Attorney General Eric Holder said Thursday that condemned prisoners have a right to know the composition and sources of the drugs to be administered in carrying out the death penalty.
His comments, during an interview with Gwen Ifill on the PBS NewsHour, come as the Justice Department is working to complete a study, ordered by President Obama in May, on the growing controversy over lethal injection.
"For the state to exercise that greatest of all powers — to end a human life — it seems to me, just on a personal level, that transparency would be a good thing and to share the information about what chemicals are being used, what drugs are being used," he said.
The nation's 32 death penalty states are struggling to find lethal drugs after suppliers of the drugs traditionally employed in lethal injections said they wanted no part of capital punishment.
Attempts to use new combinations and dosages have resulted in botched executions in Ohio, Oklahoma, and Arizona.
State and federal courts have divided on whether those subject to the death penalty are entitled to know which drugs a state intends to use and where they came from.
Defense lawyers have argued that the purity and stability of the drugs can vary, depending on the quality of compounding pharmacies that formulate them and the conditions under which they are stored.
But some states have refused to provide that information, saying that the drug providers could be subjected to protest, which might lead them to cut off their supplies.
"There might not be a legal requirement for transparency and just talking about or describing the drugs that are used. But we sometimes have to go beyond that which is legally required to do something that is right," Holder said in the interview.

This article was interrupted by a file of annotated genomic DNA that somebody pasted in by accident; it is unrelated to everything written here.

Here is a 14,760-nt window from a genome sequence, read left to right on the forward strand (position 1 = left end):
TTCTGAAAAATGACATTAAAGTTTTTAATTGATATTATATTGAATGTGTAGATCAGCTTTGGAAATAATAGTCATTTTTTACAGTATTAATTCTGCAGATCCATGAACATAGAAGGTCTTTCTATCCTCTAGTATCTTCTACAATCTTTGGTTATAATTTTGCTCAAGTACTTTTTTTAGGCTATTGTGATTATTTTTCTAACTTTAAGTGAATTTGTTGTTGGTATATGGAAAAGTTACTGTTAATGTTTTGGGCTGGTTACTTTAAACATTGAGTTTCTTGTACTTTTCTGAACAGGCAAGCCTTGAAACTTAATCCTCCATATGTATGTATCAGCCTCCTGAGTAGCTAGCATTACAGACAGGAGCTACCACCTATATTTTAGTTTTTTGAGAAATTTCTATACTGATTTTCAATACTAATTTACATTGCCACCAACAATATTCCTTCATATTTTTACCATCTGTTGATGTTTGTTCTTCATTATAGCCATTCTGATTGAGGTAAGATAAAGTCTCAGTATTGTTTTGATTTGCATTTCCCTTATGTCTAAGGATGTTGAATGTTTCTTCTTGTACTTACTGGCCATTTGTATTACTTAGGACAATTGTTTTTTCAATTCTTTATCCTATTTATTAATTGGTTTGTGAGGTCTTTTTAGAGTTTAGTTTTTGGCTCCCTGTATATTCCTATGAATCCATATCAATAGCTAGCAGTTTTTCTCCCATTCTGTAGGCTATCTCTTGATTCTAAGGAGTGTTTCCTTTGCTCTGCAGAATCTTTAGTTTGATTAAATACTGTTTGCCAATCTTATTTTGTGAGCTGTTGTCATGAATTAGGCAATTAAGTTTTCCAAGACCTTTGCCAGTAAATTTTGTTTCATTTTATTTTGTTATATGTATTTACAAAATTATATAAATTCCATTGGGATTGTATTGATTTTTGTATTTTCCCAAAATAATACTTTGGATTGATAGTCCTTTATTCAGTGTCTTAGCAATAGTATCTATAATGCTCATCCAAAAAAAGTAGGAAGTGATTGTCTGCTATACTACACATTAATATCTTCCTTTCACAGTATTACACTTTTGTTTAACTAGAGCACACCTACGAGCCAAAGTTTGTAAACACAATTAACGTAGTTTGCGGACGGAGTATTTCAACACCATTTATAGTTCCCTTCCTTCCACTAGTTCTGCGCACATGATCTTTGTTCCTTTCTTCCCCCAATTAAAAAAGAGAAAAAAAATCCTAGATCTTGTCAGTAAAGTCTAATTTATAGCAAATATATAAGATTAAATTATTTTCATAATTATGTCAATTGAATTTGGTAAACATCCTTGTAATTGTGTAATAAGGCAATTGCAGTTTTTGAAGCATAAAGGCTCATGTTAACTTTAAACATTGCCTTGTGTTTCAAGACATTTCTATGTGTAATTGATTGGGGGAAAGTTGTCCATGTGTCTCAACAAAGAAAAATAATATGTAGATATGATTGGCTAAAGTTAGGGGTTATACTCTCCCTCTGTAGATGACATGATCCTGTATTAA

- Pete Williams
First published July 31 2014, 3:08 PM
Pete Williams is an NBC News correspondent based in Washington, D.C. He has been covering the Justice Department and the U.S. Supreme Court since March 1993. Williams was also a key reporter on the Microsoft anti-trust trial and Judge Jackson's decision.
... Expand Bio
Prior to joining NBC, Williams served as a press official on Capitol Hill for many years. In 1986 he joined the Washington, D.C. staff of then Congressman Dick Cheney as press secretary and a legislative assistant. In 1989, when Cheney was named Assistant Secretary of Defense, Williams was appointed Assistant Secretary of Defense for Public Affairs. While in that position, Williams was named Government Communicator of the Year in 1991 by the National Association of Government Communicators.
A native of Casper, Wyo. and a 1974 graduate of Stanford University, Williams was a reporter and news director at KTWO-TV and Radio in Casper from 1974 to 1985. Working with the Radio-Television News Directors Association, for which he served as a member of its board of directors, he successfully lobbied the Wyoming Supreme Court to permit broadcast coverage of its proceedings and twice sued Wyoming judges over pre-trial exclusion of reporters from the courtroom. For these efforts, he received a First Amendment Award from the Society of Professional Journalists.